Author’s Notes: To my dear recipient: Well, you asked for “something happy, exciting, colourful and fun.” Happy, exciting and hopefully fun I’ve given you. Colourful too, but probably not quite the way you meant it… And there’s certainly mischief. Enjoy!
Many many thanks to Sherry for the lightning-quick, dead-accurate beta job! Loads of holiday cookies for her!
Lily Evans stopped dead in her tracks at the sound of the familiar voice, but did not turn around to face it.
“No, Potter. For the last time, I will NOT go to Hogsmeade with you.”
There was a slightly stunned silence followed by snickering that Lily easily identified as coming from James Potter’s constant companion, Sirius Black. Odd, their voices sounded like they were coming from above her.
Shaking her head, Lily moved to continue her way down the corridor, when Potter called out to her once more.
“Wait, Evans! Please?” There was an odd note of desperation in his voice, and this time Lily did turn around. And promptly collapsed on the floor laughing.
There were plenty of spells that Lily could think of that might have stuck Potter and Black half-way up the wall — most of them coming from the wands of irate Slytherins. But she didn’t know of any — and her knowledge of charms was not insignificant — that would give them wings. For wings indeed they had. Black’s, at least, were dragonfly wings, iridescent green and blue. Potter’s, on the other hand, were lacy little things that would not have looked out of place on a fairy. And they were most noticeably pink. Pinned to the wall, the two boys looked like nothing so much as specimens in a demented (and very large) entomologist’s collection.
“What — what on earth happened to you two?” Lily managed to get out between the giggles.
Potter opened his mouth several times but, uncharacteristically, couldn’t seem to form a coherent thought. Black stepped in.
“Nothing to worry about, just a little experiment gone awry. Now be a luv, and help us down, would you?”
Mischief twinkled in Lily’s green eyes. “Now why in the world would I want to do that? I suppose it wouldn’t be very sporting of me to sell admissions tickets to see this, but at the very least, I should go inform Professor McGonagall. Or perhaps Professor Flitwick. I am a prefect, after all,” she mocked.
The boys groaned in unison.
“Please, Evans, for the love of Merlin. Don’t tell any professors,” Potter begged. “Look, if you won’t help us down yourself, would you please at least tell Remus or Peter where we are?”
“Again, why should I?”
“Because Prichard will skin us all alive if we lose the house cup on his watch as Head Boy? And…” Potter gulped and took a deep breath. “I promise I won’t ask you out again for the rest of this year.”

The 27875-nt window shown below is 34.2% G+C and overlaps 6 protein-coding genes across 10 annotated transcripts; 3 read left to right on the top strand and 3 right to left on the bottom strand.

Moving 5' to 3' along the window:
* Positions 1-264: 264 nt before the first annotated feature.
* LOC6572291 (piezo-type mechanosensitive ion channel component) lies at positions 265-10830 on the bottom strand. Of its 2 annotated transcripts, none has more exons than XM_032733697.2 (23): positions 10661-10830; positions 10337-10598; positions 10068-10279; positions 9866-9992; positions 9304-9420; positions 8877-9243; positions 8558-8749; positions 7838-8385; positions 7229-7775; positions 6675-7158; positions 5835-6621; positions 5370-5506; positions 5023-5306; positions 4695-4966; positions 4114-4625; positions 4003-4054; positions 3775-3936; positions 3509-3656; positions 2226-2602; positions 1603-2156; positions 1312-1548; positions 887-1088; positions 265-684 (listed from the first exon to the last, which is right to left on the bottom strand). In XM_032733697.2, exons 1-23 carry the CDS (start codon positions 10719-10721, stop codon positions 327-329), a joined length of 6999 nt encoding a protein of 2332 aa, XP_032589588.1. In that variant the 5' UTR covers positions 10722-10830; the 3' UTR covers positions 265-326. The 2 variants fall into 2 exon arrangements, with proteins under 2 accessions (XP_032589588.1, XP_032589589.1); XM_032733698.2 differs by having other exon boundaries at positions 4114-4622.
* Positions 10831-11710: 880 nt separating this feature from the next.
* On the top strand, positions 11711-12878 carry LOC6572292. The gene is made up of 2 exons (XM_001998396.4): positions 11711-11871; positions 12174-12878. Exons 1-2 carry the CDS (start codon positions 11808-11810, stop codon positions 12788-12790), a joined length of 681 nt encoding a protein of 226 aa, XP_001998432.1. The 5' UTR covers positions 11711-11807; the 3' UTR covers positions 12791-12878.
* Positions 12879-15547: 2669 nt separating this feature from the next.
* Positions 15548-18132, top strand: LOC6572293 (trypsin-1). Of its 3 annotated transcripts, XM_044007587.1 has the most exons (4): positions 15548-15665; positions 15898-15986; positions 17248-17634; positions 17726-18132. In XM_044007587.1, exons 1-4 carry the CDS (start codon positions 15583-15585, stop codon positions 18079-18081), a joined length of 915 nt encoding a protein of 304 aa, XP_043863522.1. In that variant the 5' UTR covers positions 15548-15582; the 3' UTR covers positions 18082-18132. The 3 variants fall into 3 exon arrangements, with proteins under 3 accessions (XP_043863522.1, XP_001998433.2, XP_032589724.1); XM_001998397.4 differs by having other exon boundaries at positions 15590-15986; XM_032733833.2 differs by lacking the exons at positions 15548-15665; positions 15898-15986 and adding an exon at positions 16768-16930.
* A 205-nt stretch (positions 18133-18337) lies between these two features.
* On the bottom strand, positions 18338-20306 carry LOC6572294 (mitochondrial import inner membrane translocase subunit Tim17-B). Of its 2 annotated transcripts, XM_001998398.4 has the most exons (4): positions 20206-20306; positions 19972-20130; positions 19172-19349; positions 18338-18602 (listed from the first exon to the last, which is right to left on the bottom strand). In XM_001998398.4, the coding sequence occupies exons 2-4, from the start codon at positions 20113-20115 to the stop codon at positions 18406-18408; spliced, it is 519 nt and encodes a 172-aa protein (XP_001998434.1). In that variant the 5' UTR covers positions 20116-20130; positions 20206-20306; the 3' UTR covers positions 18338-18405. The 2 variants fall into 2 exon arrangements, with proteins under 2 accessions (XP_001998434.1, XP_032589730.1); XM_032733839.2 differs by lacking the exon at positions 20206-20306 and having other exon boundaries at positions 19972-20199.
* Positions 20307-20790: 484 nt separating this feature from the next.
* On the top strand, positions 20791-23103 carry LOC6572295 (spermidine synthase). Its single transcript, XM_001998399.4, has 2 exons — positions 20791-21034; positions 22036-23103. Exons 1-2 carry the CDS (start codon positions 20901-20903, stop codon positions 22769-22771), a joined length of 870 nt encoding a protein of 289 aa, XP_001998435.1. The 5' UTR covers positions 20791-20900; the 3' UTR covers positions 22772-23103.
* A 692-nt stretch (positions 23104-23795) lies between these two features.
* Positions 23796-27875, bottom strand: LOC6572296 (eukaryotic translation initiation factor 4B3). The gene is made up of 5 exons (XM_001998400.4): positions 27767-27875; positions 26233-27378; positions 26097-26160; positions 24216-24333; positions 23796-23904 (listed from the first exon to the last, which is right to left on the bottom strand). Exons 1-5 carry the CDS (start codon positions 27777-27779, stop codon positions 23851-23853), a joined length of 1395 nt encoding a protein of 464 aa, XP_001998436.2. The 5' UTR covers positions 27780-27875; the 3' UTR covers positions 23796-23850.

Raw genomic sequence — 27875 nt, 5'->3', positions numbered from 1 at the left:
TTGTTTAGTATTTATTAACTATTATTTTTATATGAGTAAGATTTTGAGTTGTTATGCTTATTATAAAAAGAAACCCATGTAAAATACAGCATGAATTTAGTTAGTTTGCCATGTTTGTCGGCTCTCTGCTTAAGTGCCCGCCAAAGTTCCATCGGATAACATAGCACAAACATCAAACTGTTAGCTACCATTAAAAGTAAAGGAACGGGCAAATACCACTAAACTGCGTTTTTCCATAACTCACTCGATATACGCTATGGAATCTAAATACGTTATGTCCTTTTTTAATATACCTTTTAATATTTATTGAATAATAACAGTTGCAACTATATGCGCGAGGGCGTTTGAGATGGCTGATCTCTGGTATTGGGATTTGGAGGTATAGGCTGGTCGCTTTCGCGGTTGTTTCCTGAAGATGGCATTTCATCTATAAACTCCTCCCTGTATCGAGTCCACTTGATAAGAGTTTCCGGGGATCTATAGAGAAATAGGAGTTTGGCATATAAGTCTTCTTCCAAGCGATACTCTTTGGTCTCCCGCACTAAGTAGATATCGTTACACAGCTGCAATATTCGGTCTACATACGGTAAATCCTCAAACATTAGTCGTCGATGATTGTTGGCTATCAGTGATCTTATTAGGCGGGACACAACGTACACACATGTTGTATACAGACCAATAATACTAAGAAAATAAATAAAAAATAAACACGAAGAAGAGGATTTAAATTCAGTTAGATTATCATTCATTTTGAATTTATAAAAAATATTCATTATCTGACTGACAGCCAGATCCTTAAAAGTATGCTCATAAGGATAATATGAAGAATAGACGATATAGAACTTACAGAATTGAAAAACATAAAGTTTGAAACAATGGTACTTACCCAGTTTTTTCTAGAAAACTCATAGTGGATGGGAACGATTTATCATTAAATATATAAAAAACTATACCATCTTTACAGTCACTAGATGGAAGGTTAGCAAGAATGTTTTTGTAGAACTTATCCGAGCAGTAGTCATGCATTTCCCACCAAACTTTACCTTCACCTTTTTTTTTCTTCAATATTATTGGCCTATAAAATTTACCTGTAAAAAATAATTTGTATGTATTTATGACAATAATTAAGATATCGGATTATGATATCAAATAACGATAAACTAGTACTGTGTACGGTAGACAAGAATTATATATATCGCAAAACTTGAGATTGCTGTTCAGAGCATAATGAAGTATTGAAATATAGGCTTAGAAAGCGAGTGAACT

Lily raised an eyebrow at that. They must be well and truly stuck if Potter was willing to promise that.
“So let me get this straight, Potter. You want me to not tell Prichard or any of the professors, but you do want me to tell Remus or Peter. And in return you’ll leave me alone for the rest of the year?” Potter nodded frantically, nearly dislodging his glasses.
Lily turned to the other boy. “What about you, Black? What do you want out of this?”
He shrugged as best he could. “About the same, really. And—” he continued before she could open her mouth to ask, “—I’ll make sure Jamie-boy here keeps his end of the bargain.”
“Done.” Lily looked up at the boys again and felt her laughter building. “I’ll go find Remus or Peter. I’m giving you two until curfew tonight to get out of this… sticky situation you find yourself in. If I don’t see you in the common room, I’m going to McGonagall, is that clear?” More frantic nods, this time from both boys.
Lily gathered up her belongings and headed off down the corridor. Just before she disappeared out of sight, she called back over her shoulder. “Oh, and Potter? Pink really is NOT your colour!”
Lily found the second pair of the quartet of sixth-year boys in the Gryffindor common room, playing chess.
“Hi, Remus, hi, Peter,” she greeted them. “Hmm, move your bishop up to take that pawn, and you should have him mated in two more moves.”
“Wow, thanks, Lily,” Peter exclaimed as his pieces cheered. Remus just glared at his fellow prefect. She smiled at him sweetly and glanced around the room, which was mostly deserted, as it was a warm spring Saturday morning.
“Budge over, Remus, I need to talk to you two.” Remus shifted over in his chair so that she could perch on the edge. Peter smirked at the two of them.